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Dinner: still the best way to bring a “family” together


On any given day, the extent of the conversations I have with my three roommates is something like, “Oh, you still live here? Cool, me too… Well, I’ve got to go. See you later!”

Aside from my work at The Chanticleer, I have another part-time job that keeps me in Anniston 25 hours each week, a full load of classes, the BCM Creative Movements team, and responsibilities with the SGA Student Activities Council. That’s not including homework, miscellaneous errands, and spending time with friends.

Bottom line, I basically use my apartment as a place to store my belongings, take a shower, and sleep (a little).

Even though I share a roof with three other girls, two of whom are Communications students like me, the four of us live separate lives. We learn things about one another in little snippets of conversations, and we have never once all sat down and eaten dinner together.

Then, last Sunday happened.

There were some things that needed to be discussed: reorganization of a chore system, paying power overages, the amount of people we could have over at night while others in the house are trying to sleep or study, etc. Sunday night seemed to be the best time that we could all get together and talk.

So for the first time in the two months that we had been living together, the four of us sat in the living room at the same time. One of my roommates has two best friends who spend more time at the apartment than I do, so they were part of our conversation as well.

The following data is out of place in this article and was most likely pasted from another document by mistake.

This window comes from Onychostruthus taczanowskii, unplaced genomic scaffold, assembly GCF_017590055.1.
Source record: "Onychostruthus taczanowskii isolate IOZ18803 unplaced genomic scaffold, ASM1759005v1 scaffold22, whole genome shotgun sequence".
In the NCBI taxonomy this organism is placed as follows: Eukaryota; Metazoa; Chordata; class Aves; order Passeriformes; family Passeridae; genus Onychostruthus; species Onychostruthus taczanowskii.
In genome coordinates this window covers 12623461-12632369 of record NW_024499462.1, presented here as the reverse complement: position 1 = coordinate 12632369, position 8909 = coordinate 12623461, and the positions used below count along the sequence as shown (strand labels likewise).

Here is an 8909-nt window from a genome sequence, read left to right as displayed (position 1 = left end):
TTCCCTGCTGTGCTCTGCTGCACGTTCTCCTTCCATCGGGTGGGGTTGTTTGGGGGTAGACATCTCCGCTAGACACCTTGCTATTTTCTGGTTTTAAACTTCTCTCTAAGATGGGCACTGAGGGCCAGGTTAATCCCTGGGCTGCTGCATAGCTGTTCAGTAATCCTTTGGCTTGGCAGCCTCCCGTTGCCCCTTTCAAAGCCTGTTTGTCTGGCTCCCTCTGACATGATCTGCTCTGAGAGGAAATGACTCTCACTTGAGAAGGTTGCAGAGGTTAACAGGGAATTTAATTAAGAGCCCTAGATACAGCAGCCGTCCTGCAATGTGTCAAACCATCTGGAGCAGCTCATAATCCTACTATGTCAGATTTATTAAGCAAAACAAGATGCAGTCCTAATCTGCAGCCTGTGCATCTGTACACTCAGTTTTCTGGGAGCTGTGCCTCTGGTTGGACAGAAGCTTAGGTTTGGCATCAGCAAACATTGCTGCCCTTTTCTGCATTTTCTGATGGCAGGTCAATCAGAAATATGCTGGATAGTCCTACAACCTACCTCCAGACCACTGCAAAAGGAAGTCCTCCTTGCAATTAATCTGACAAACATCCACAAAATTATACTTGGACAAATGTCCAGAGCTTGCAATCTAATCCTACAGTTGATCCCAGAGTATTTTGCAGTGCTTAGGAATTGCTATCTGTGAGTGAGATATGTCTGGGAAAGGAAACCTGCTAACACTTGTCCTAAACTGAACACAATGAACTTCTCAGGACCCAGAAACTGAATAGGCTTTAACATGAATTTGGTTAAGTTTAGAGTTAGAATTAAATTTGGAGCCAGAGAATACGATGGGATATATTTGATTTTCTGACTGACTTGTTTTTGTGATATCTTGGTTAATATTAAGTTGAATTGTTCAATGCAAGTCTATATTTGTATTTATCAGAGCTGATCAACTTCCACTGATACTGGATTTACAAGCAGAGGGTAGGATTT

The six of us ended up spending close to two hours just sitting and talking. Everyone expressed their concerns, pet peeves, and suggestions for how to distribute responsibility around the house. We learned a lot about each other in the process, and even shared stories about classes, internships, and which teachers to take (or not to take) for various subjects.

We decided to schedule a “family” dinner, too, where we each invite a couple of our closest friends and we all cook a big meal together.

People tend to get stuck in routines, I guess. Even though there’s really no such thing as a “routine” day for me, I usually talk to the same people at school or make lunch plans with the same friends. But since last Sunday night, I’ve decided that I want to be more than an acquaintance to the people that I’m around. I want to be a true friend. I want to be the person that people know will sit and listen to them when they need to share their heart, who will give them a ride to the doctor’s office when they’re sick or to pick up their car when they get new tires or brakes put on it.

Over the past week, I have had the opportunity to spend time with two individuals and two groups that are not in my usual circle of friends. (This includes being shut in a room with three Student Senators, three Associate Justices, and no cell phones for three hours on Thursday night.)

When you actually take the time to get to know a person, it’s cool to see how much you have in common. And sometimes the quiet ones are the funniest ones to have a conversation with!

So my goal from here on out is to smile a little bit more, speak up in class, and be a better listener.

That, and maybe schedule a few more “family” dinners with my roommates.

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